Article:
In these studies Roman Ingarden investigates the nature and mode of being of four kinds of art works: the musical work, the picture, the architectural work, and the film. He establishes that the work of art is a purely intentional object but considers also its connections to the real world. By analyzing a work of art in its “constitutive heterogeneous strata,” Ingarden demonstrates that a work of art will reveal, when examined in the appropriate way, its own inherent structure. Further, he shows that in consequence of the art work’s structure, we must distinguish between the work itself and the concretizations of it by the listener or viewer.
Ingarden elaborates upon the conception of concretization which he present in The Literary Work of Art and applies it to music and visual art. He also employs the concept of aspect to clarify the ontic structure of these art works and the distinction between the concretization of the work and the work itself. The distinction between the work’s concretization — effectuated in the mental experiences of the listener or viewer — and the work itself serves to help Ingarden confirm and account for the work’s intersubjective identity.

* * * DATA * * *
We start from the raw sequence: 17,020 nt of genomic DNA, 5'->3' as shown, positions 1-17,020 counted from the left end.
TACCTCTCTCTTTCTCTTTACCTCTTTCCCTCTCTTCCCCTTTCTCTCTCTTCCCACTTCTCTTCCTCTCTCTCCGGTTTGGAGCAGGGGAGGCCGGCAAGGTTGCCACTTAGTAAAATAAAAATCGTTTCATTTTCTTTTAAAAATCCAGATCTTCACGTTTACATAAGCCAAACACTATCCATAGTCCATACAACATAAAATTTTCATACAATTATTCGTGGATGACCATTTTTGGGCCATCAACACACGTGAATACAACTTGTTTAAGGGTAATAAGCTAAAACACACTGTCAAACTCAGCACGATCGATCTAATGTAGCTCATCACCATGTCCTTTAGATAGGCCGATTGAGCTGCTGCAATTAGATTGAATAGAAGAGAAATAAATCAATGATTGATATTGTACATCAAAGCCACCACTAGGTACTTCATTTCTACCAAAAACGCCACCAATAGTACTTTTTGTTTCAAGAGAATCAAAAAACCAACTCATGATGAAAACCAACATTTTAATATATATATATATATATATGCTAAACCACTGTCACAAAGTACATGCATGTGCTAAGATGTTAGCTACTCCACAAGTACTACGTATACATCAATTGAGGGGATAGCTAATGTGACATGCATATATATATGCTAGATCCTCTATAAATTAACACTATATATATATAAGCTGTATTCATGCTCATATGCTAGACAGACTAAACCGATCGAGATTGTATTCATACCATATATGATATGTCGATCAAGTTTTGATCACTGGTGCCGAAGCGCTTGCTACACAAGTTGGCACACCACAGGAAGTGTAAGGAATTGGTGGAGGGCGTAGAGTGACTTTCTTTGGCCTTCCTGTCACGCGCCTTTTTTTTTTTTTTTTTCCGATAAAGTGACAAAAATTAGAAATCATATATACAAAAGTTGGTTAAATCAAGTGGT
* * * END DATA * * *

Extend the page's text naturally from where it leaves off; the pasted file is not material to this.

The problem of aesthetic value, Ingarden maintains, can be fruitfully treated only after the ontic structure of art work has been clarified. His primary concern in Ontology of the Work of Art is to ascertain and describe that structure and the mode of existence of works of art. In addition, he offers several discussions of aesthetic value, showing in the m the connections between questions of aesthetic value and the structure of the work of art.